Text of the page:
2. Mike, you always get us thinking. I do want to be challenged. My reading line-up includes, Faulkner, Dickens, and other such masterful writers. I'm excited about "working" my way through these and learning. At the same time, I enjoy a couple hours per week of mind-numbing television. I wonder about the reading future of the younger generations with all their video games, web-surfing, and TV/movies. I'm thankful that my home schooled girls are growing up with lots of good books and not so much TV.

  3. According to the latest Nielson stats, the average American now watches 4 hours and 35 minutes of TV a day. Call me a prude or a Neanderthal, but that seems like way too much. When my kids were young, once every couple of months we'd unplug the TV sets for a week -- a fast from television. Even more shocking than how little we missed it was the response of others. Americans just can't fathom not having television. Thanks for the comments, girls!

    Mike Duran

  4. With all the talk of how necessary a dramatic start to a novel is, I'm wondering where our faith has gone. I don't need a life-changing event to happen in the first chapter of a book. What I do need is to be shown the world the characters live in, not told about it. If the author can capture my interest by transporting me to another place and putting me with people I can care about, I trust he/she is skilled enough to make the entire book work.

    Let's not sell out to the TV-influenced demand for a sound bite plot.

  5. I LOVE Zadie Smith's analogy of coming to a book like a pianist comes to a challenging piece of music. There's so much more to music than mere notes. "The greater the skill, the greater the gift that you give the artist and that the artist gives you." Wow.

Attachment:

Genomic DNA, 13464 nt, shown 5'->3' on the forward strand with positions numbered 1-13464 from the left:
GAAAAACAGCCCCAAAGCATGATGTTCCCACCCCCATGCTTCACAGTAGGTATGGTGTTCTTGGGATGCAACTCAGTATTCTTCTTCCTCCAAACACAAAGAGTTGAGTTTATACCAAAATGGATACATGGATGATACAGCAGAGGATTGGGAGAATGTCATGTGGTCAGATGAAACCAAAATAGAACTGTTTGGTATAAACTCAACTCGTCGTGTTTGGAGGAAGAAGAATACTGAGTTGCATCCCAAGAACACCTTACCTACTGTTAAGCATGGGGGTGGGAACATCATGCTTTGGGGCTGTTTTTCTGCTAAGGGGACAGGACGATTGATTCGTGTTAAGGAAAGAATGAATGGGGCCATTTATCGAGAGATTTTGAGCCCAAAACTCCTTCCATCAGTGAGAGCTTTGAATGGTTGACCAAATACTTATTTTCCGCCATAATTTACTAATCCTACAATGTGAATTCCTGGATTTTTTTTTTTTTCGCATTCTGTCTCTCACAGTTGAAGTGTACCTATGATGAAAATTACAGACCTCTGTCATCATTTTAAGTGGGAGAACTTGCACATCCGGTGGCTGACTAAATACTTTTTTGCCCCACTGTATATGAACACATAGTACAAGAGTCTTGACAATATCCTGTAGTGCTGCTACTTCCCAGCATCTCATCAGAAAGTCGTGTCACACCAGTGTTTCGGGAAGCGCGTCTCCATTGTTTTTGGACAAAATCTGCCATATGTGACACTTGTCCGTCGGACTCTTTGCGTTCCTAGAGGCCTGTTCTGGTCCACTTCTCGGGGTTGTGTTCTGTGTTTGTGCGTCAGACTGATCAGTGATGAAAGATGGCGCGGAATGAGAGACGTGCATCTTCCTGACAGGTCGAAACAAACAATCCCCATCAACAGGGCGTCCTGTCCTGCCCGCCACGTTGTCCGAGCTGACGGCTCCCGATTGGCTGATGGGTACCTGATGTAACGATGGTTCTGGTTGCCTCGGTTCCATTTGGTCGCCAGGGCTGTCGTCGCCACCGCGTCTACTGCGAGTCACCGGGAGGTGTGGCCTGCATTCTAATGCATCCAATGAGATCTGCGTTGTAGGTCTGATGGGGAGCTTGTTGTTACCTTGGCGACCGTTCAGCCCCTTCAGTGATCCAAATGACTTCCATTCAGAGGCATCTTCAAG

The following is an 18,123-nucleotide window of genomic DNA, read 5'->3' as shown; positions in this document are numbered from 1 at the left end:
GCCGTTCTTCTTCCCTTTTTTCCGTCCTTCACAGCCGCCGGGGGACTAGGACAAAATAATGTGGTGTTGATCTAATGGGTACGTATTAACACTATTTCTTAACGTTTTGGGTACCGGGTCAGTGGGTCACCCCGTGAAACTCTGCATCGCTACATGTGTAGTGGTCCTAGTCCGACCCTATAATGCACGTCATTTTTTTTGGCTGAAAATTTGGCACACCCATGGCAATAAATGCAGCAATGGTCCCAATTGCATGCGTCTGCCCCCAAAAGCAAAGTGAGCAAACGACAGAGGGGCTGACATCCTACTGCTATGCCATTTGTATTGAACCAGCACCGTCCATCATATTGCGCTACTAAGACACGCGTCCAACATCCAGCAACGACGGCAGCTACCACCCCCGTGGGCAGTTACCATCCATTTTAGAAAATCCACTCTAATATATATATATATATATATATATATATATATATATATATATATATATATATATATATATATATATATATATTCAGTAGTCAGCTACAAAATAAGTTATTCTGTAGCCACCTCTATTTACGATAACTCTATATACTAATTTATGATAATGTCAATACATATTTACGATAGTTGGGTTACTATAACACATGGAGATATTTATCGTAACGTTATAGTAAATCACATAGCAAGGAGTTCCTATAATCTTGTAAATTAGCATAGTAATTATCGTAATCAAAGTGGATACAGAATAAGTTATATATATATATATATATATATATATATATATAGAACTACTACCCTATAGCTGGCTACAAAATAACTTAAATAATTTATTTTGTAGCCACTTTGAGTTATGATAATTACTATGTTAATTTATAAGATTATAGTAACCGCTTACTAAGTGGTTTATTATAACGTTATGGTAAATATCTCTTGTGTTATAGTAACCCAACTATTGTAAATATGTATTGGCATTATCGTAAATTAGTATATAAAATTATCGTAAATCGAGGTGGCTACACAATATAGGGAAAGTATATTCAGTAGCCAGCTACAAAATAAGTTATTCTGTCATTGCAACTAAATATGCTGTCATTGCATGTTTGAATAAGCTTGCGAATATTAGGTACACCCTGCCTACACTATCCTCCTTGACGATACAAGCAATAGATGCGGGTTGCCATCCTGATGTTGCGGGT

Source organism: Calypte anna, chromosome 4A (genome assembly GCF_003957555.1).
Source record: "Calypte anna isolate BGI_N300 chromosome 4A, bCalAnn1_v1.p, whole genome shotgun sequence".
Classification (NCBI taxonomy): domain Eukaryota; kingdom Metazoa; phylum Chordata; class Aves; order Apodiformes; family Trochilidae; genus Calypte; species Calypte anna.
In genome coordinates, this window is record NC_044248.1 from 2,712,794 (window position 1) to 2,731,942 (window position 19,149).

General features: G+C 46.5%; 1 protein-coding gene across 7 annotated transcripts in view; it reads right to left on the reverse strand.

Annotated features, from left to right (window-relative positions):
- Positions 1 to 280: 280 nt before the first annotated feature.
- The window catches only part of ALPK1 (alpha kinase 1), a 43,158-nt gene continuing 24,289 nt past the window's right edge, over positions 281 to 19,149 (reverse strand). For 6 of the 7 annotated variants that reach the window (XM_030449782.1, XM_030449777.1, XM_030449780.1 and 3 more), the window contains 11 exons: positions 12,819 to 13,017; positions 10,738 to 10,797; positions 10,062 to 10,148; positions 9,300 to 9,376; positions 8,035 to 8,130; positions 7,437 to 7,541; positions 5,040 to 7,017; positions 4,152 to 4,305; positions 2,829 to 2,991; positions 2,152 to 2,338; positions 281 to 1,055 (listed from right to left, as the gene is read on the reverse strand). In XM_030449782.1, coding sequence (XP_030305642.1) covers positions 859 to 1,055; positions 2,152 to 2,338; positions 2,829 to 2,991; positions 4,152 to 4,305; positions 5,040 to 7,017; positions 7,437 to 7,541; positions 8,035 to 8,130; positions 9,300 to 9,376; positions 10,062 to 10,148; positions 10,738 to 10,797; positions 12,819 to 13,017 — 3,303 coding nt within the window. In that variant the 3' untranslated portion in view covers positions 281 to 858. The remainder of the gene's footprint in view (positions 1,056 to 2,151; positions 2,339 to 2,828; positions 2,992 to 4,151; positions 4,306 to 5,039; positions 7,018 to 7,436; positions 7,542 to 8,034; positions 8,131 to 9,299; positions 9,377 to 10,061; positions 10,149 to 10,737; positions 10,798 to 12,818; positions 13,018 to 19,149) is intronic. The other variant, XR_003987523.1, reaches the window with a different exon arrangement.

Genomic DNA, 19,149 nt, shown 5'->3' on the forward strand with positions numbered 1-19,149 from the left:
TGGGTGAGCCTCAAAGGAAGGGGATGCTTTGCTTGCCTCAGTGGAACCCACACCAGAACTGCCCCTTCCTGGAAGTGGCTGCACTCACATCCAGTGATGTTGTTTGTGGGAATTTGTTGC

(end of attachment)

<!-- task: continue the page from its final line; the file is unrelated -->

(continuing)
6. Mike, I think what you're saying is very true.

    It's a little bit scary when you think about the next generation. An entire culture that's been condition to be entertained and told what to think by their favorite cable news station.

    Even in our church,people say, "Don't teach deep theology. I don't have time to think about and study that stuff. That's for the pastors. Why don't we just read a (insert pop Christian author's name here) book instead?"

    It's sad.

  7. Great piece - very thought-provoking, very true. I've seen this so often in our society today. People don't want to think; they want to be bottle-fed and entertained. May we as writers continue to challenge them, rather than giving in and feeding them mac and cheese. Thanks, Mike.

  8. Thanks, Gina and Mike.

    Practice reading like Suzan points out should also imply Practice praying. We don't do either a lot anymore, because we have Christian self-help books that teach us how to forgo praying, but focus on a scripture until it becomes the next t-shirt.

    I love television. I watch all kinds of shows. But I also love the quiet and sitting on my settee reading a book to Selah or reading to myself.

    I don't think there is anything wrong with writing shorter fiction. I try to pack a great deal in my short stories, because I am a huge Edgar Alan Poe fan. I love short stuff. But I need to think deeply and pray hard.

    Great posts, guys.